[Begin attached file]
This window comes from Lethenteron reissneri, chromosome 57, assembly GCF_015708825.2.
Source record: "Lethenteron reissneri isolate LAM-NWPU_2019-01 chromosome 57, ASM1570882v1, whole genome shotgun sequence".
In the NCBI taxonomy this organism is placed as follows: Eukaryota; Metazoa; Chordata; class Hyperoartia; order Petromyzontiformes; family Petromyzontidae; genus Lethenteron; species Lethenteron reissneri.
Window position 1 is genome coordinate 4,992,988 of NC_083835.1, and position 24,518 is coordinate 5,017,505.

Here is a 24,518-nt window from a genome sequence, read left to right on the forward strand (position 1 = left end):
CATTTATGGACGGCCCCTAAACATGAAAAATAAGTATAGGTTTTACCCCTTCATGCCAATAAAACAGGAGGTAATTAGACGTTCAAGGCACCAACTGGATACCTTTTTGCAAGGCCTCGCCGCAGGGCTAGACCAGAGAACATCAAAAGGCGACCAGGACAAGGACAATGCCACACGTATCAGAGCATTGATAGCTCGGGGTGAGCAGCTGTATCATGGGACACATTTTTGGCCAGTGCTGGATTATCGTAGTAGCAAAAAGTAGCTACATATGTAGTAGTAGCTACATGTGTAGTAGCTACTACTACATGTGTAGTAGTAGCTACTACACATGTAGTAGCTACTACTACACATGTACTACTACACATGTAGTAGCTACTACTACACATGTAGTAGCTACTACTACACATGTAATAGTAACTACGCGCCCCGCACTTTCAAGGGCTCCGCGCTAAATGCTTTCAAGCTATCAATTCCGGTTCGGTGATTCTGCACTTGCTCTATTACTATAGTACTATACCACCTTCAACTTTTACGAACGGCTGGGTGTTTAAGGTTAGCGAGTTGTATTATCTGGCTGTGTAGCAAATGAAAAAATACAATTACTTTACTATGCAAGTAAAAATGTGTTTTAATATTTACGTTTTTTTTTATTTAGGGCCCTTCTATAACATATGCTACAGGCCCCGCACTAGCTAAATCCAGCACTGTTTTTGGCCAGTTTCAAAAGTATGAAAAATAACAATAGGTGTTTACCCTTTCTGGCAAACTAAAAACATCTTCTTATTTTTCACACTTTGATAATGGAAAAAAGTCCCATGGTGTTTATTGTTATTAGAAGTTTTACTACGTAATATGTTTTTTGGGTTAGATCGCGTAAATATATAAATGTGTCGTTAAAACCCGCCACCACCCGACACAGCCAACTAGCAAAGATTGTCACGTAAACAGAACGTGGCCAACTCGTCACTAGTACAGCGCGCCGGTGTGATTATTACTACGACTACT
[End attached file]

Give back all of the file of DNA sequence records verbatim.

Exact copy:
This window comes from Lethenteron reissneri, chromosome 57, assembly GCF_015708825.2.
Source record: "Lethenteron reissneri isolate LAM-NWPU_2019-01 chromosome 57, ASM1570882v1, whole genome shotgun sequence".
In the NCBI taxonomy this organism is placed as follows: Eukaryota; Metazoa; Chordata; class Hyperoartia; order Petromyzontiformes; family Petromyzontidae; genus Lethenteron; species Lethenteron reissneri.
Window position 1 is genome coordinate 4,992,988 of NC_083835.1, and position 24,518 is coordinate 5,017,505.

Here is a 24,518-nt window from a genome sequence, read left to right on the forward strand (position 1 = left end):
CATTTATGGACGGCCCCTAAACATGAAAAATAAGTATAGGTTTTACCCCTTCATGCCAATAAAACAGGAGGTAATTAGACGTTCAAGGCACCAACTGGATACCTTTTTGCAAGGCCTCGCCGCAGGGCTAGACCAGAGAACATCAAAAGGCGACCAGGACAAGGACAATGCCACACGTATCAGAGCATTGATAGCTCGGGGTGAGCAGCTGTATCATGGGACACATTTTTGGCCAGTGCTGGATTATCGTAGTAGCAAAAAGTAGCTACATATGTAGTAGTAGCTACATGTGTAGTAGCTACTACTACATGTGTAGTAGTAGCTACTACACATGTAGTAGCTACTACTACACATGTACTACTACACATGTAGTAGCTACTACTACACATGTAGTAGCTACTACTACACATGTAATAGTAACTACGCGCCCCGCACTTTCAAGGGCTCCGCGCTAAATGCTTTCAAGCTATCAATTCCGGTTCGGTGATTCTGCACTTGCTCTATTACTATAGTACTATACCACCTTCAACTTTTACGAACGGCTGGGTGTTTAAGGTTAGCGAGTTGTATTATCTGGCTGTGTAGCAAATGAAAAAATACAATTACTTTACTATGCAAGTAAAAATGTGTTTTAATATTTACGTTTTTTTTTATTTAGGGCCCTTCTATAACATATGCTACAGGCCCCGCACTAGCTAAATCCAGCACTGTTTTTGGCCAGTTTCAAAAGTATGAAAAATAACAATAGGTGTTTACCCTTTCTGGCAAACTAAAAACATCTTCTTATTTTTCACACTTTGATAATGGAAAAAAGTCCCATGGTGTTTATTGTTATTAGAAGTTTTACTACGTAATATGTTTTTTGGGTTAGATCGCGTAAATATATAAATGTGTCGTTAAAACCCGCCACCACCCGACACAGCCAACTAGCAAAGATTGTCACGTAAACAGAACGTGGCCAACTCGTCACTAGTACAGCGCGCCGGTGTGATTATTACTACGACTACT